I tried Crossfit in Iraq in '08 and promptly hurt my back. I tried again in 2010, with a certified Crossfit instructor, and I haven't been injured and I'm in the best shape of my life.

    It doesn't matter what kind of PT you do, if you or your Marines go into it ignorant of correct techniques and uninformed about the risks, you'll get hurt.

  8. At Canaan...I completely agree and there are several articles that support your theories. Great read and research!

    At Matt...crossfit is nice for someone accompanied by a personal trainer watching and critiquing technique. But, for the purpose of group training where injuries put men and women out of work and out of service, it is garbage. The risks far outweigh the potential benefit.

    If you continue to disagree, try a statistical approach and do a study yourself.

    Here are a few excerpts of other articles to get you started:

    Seemingly random programming – The workouts of the day bounce around in a seemingly random fashion. Per strength coach Alwyn Cosgrove: “Another one was 30 muscle-ups. And if you can’t do muscle-ups, do 120 pull-ups and 120 dips. It’s just random; it makes no sense. Two days later the program was five sets of five in the push jerk with max loads. That’s not looking too healthy for the shoulder joint if you just did 120 dips 48 hours ago.” Hello, injury.
    Dangerous loading protocols – As an example, one workout of the day required 30 reps of the power snatch at 135 lbs. The snatch is an explosive Olympic lift, which I would never program for over 5 or 6 reps per set due to the technical complexity involved. It’s just too hard to maintain your form past that point. Likewise, the above 6 reps of 225 lb deadlifts is out of reach for many. Hello again, injury.
    Lack of progression – Due to the “never repeating” nature of the programming, it is difficult, if not impossible to track progress in major lifts. How do I know my strength or speed is improving if I never repeat a protocol? Most strength coaches and trainers agree that some form of measurable progressive overload is crucial.

  9. The video is sponsored by Crossfit Albany and Crossfit Clifton Park. The caption at the bottom says "Taken from an event with veteran CrossFit athletes. Hitting axle clean and jerks. Supervised by Strongman Certified Coaches." These guys are wrong. Their technique and what they are teaching is wrong. The point of this post was to show trainers who are crossfit certified do not train people correctly. This is ends up on the internet where lance corporal Smith watches it and then try's to copy the movements and injuries himself. I am sure lance corporals do not make enough money to go out and find a good crossfit trainer.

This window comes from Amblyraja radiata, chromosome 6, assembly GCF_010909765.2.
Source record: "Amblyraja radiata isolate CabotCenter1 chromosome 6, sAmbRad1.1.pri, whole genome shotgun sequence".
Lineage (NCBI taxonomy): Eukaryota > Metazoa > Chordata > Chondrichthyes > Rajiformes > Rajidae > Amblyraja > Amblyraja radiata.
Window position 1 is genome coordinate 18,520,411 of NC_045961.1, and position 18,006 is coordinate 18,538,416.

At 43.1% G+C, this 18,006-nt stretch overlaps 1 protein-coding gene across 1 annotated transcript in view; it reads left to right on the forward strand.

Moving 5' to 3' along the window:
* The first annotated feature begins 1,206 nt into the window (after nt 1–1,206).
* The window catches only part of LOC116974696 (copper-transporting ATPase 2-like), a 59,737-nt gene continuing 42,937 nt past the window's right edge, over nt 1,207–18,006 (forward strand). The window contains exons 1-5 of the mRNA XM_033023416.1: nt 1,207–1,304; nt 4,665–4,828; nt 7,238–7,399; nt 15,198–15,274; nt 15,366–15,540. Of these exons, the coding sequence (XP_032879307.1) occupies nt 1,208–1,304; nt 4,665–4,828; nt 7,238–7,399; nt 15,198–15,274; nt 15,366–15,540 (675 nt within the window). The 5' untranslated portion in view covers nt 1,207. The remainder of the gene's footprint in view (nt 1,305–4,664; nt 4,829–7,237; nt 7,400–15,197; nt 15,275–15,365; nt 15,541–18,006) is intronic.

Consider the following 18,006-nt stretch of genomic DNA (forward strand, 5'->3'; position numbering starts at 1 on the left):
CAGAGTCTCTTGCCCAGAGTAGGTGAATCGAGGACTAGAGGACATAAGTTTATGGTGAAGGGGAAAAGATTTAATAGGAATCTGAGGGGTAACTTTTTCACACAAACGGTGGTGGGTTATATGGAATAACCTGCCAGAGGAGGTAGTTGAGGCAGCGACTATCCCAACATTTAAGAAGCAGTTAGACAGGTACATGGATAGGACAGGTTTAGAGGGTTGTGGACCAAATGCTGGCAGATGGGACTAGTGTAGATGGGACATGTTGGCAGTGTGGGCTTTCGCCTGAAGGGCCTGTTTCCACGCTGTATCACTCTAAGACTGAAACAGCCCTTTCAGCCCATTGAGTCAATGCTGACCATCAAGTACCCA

All programs should progress in a linear, systematic way. This continually stress the body which requires the body to adapt. These adaptation are thicker bones, stronger muscles, and stronger joints. If you constantly move between different workouts you may not stress the body adequately enough to have theses adaptations occur.

  10. Blindly lauching into world class workouts without the proper foundation is foolish; crossfit or not. These are incredibly intense workouts which most of us will not be able to complete as RX'd without subtantial training above and beyond what I recieved in the Marine Corps.

    I followed the crossfit mainsite workouts for 6 months, scaled down obviously (I couldn't deadlift 225lbs), and I have never gained strenth so quickly.

    Crossfit works, but you have to do your homework. Scaled down workouts are provided via a link on the mainsite (look for BrandX Scaled Workouts), and excercise subtistutions are also provided on the website (in FAQ or Exercises & Demos).

    If you are interested in Crossfit brouse the Crossfit Journal. There you will find countless articles emphasising the importance of good form. You will also find beginning programs designed to build the base you will need to complete even the scaled workouts.

    Oh, and by the way, I haven't done any snatches yet.


    Semper Fit...

  12. To increase one's fitness you have to continually overload the body. After overloading the body, the body adapts to the stress. To increase fitness you have to continue to overload the body. Some adaptations take a long period.

    Baechle and Earle state "The time course for bone adaptations is rather long. Quantitatively increasing bone mineral density via resistance training is a long term process- approximately 6 months or longer- and depends on the structure of the program.

    It may take at least a few weeks before muscle hypertrophy becomes evident during resistant training. With the initiation of a heavy resistance training program, changes in the type of muscle protein (e.g. fast myosin heavy chains) start to take place within several workouts. However, muscle fiber hypertrophy appears to require a longer period of training time (>16 workouts).

    Both are taken from: Baechle, T, Earle, R. "Essentials of Strength training and Conditioning." 3rd Edition. Chapaign, IL. 2008. The first citation comes from page 104 and the second one comes from pages 100.

    The body cannot adapt quickly to a workout program. If you continue to change the program such as crossfit does then you may not get the full benefit from the training program. The best plan is to constantly and systematically overload the body. This way you will get the full benefits from the program. Do the same exercises for a few weeks increasing the load and intensity. After a few weeks change exercises. This way you get the full benefit from the workout program.

  13. "The proper way would be to slowly and steadily increase the load and intensity of the exercise."

    That is exactly the way I ran Crossfit Camp Lejeune for beginners and I imagine most other responsible CF box owners do the same.

    Brian Russell